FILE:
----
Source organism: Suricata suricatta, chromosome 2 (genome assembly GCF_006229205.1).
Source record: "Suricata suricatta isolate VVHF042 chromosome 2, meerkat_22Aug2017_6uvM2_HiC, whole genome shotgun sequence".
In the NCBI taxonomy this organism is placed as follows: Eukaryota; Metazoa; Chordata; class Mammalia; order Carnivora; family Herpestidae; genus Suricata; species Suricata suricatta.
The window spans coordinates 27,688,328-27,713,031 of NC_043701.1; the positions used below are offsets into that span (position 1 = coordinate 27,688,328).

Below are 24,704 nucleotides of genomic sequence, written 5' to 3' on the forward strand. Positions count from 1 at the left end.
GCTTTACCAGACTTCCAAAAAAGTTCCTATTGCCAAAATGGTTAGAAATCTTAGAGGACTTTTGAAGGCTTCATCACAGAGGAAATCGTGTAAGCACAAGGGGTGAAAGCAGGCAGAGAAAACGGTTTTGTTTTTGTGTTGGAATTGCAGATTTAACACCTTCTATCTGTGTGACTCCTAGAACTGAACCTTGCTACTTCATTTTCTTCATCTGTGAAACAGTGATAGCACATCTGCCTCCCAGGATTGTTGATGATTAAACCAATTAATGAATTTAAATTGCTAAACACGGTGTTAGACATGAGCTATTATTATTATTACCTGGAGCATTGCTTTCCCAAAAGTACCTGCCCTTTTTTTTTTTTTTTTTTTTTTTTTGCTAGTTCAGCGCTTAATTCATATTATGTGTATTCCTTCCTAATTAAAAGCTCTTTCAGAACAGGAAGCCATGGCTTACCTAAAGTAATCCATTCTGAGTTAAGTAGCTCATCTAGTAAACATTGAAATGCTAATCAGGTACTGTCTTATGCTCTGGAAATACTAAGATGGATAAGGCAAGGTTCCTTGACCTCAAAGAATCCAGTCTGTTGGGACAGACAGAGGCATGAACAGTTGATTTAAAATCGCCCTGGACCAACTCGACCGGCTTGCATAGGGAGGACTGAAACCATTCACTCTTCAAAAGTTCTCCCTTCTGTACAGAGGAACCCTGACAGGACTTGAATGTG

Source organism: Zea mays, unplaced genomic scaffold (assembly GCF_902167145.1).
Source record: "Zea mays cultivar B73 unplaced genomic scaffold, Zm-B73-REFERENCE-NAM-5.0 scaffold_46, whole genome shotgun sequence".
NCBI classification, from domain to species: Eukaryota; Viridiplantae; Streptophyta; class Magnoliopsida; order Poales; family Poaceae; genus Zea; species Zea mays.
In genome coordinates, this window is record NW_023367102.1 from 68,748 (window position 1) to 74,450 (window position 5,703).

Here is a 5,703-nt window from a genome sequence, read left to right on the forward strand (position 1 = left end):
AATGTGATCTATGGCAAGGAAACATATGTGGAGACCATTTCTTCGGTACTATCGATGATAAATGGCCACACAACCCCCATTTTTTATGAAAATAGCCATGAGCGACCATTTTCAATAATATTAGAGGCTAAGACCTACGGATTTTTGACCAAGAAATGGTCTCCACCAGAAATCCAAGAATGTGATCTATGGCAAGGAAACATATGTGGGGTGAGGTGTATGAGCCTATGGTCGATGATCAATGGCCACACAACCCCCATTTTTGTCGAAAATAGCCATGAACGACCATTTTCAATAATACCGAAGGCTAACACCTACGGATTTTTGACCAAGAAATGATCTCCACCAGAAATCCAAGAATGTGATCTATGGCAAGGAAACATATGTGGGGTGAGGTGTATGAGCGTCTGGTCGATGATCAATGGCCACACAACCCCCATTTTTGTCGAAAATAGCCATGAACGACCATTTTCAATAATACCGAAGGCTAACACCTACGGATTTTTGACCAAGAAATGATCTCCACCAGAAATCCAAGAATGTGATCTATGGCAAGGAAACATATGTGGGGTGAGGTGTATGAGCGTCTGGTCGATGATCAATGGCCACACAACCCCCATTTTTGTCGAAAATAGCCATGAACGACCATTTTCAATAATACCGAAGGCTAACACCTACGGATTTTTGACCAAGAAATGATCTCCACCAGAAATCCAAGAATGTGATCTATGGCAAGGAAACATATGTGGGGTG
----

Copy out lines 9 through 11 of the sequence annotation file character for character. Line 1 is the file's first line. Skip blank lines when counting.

NCBI classification, from domain to species: Eukaryota; Viridiplantae; Streptophyta; class Magnoliopsida; order Poales; family Poaceae; genus Zea; species Zea mays.
In genome coordinates, this window is record NW_023367102.1 from 68,748 (window position 1) to 74,450 (window position 5,703).

Here is a 5,703-nt window from a genome sequence, read left to right on the forward strand (position 1 = left end):